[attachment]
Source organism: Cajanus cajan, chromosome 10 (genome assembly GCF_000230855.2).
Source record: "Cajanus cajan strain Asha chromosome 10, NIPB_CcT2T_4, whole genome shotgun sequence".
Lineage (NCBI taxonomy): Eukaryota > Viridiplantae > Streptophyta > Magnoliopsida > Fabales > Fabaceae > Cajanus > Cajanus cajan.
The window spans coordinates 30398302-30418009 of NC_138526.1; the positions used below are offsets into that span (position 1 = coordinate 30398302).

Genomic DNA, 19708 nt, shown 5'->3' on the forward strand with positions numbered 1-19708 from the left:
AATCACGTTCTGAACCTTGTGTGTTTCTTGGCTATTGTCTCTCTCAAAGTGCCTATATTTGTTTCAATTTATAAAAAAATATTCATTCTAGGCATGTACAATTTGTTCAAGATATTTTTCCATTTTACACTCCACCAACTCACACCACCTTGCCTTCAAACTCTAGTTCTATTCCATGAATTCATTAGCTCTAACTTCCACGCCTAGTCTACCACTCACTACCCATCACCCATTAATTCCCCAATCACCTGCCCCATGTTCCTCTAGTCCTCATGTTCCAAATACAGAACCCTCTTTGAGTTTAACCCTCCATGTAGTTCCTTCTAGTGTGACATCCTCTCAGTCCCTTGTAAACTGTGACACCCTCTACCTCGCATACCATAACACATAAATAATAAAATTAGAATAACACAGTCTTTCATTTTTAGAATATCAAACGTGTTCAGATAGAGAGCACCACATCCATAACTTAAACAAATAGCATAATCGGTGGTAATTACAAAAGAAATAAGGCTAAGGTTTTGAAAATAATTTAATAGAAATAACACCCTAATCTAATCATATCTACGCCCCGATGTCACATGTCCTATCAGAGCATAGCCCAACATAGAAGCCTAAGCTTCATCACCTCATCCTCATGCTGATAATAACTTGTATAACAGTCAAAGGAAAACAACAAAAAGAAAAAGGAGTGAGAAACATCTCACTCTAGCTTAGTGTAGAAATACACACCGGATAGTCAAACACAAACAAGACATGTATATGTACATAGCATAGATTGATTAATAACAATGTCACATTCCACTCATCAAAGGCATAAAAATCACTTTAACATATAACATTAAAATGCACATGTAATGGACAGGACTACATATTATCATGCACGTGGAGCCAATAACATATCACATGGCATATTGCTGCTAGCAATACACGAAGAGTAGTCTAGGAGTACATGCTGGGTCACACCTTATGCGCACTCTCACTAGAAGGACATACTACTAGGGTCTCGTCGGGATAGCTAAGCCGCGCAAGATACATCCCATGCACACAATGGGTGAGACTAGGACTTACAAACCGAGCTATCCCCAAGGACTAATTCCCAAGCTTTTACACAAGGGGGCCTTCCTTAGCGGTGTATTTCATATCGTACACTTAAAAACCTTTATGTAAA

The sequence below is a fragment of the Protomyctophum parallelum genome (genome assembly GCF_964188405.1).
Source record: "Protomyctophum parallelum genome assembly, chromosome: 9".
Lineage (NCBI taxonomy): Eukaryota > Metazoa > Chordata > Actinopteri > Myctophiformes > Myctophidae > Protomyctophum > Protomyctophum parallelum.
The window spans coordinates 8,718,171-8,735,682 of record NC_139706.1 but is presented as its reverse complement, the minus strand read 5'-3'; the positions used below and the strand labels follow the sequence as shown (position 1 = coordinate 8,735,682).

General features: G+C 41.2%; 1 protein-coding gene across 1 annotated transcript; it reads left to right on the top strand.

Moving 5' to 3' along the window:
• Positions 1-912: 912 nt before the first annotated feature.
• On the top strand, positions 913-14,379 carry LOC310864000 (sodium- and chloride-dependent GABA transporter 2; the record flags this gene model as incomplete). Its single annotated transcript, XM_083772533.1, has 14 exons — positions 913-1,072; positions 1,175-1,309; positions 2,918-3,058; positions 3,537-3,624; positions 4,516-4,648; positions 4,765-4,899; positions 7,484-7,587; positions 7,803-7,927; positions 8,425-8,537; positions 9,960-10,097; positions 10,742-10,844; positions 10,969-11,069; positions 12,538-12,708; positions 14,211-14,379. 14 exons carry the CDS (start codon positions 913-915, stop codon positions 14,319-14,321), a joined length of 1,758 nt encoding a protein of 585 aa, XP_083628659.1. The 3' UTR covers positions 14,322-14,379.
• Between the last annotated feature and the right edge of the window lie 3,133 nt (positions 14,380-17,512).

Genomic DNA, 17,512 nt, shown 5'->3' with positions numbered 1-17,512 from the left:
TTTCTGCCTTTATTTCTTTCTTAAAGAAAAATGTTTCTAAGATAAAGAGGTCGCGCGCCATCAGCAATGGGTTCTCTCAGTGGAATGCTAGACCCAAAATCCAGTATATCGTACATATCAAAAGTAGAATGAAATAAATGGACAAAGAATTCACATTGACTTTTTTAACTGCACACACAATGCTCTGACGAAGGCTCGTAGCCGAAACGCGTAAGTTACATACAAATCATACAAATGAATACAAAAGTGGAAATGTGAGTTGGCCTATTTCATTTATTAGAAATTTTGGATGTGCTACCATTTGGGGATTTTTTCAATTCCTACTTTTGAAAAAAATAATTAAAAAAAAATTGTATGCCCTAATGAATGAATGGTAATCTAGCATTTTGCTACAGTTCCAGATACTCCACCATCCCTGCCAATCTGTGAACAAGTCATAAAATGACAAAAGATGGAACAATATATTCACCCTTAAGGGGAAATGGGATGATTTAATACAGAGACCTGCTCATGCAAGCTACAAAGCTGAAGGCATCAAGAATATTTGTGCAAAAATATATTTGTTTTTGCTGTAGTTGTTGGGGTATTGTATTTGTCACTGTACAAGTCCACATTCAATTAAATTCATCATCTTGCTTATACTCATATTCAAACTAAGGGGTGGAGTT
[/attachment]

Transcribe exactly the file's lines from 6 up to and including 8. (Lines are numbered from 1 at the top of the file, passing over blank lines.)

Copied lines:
AATCACGTTCTGAACCTTGTGTGTTTCTTGGCTATTGTCTCTCTCAAAGTGCCTATATTTGTTTCAATTTATAAAAAAATATTCATTCTAGGCATGTACAATTTGTTCAAGATATTTTTCCATTTTACACTCCACCAACTCACACCACCTTGCCTTCAAACTCTAGTTCTATTCCATGAATTCATTAGCTCTAACTTCCACGCCTAGTCTACCACTCACTACCCATCACCCATTAATTCCCCAATCACCTGCCCCATGTTCCTCTAGTCCTCATGTTCCAAATACAGAACCCTCTTTGAGTTTAACCCTCCATGTAGTTCCTTCTAGTGTGACATCCTCTCAGTCCCTTGTAAACTGTGACACCCTCTACCTCGCATACCATAACACATAAATAATAAAATTAGAATAACACAGTCTTTCATTTTTAGAATATCAAACGTGTTCAGATAGAGAGCACCACATCCATAACTTAAACAAATAGCATAATCGGTGGTAATTACAAAAGAAATAAGGCTAAGGTTTTGAAAATAATTTAATAGAAATAACACCCTAATCTAATCATATCTACGCCCCGATGTCACATGTCCTATCAGAGCATAGCCCAACATAGAAGCCTAAGCTTCATCACCTCATCCTCATGCTGATAATAACTTGTATAACAGTCAAAGGAAAACAACAAAAAGAAAAAGGAGTGAGAAACATCTCACTCTAGCTTAGTGTAGAAATACACACCGGATAGTCAAACACAAACAAGACATGTATATGTACATAGCATAGATTGATTAATAACAATGTCACATTCCACTCATCAAAGGCATAAAAATCACTTTAACATATAACATTAAAATGCACATGTAATGGACAGGACTACATATTATCATGCACGTGGAGCCAATAACATATCACATGGCATATTGCTGCTAGCAATACACGAAGAGTAGTCTAGGAGTACATGCTGGGTCACACCTTATGCGCACTCTCACTAGAAGGACATACTACTAGGGTCTCGTCGGGATAGCTAAGCCGCGCAAGATACATCCCATGCACACAATGGGTGAGACTAGGACTTACAAACCGAGCTATCCCCAAGGACTAATTCCCAAGCTTTTACACAAGGGGGCCTTCCTTAGCGGTGTATTTCATATCGTACACTTAAAAACCTTTATGTAAA

The sequence below is a fragment of the Protomyctophum parallelum genome (genome assembly GCF_964188405.1).
Source record: "Protomyctophum parallelum genome assembly, chromosome: 9".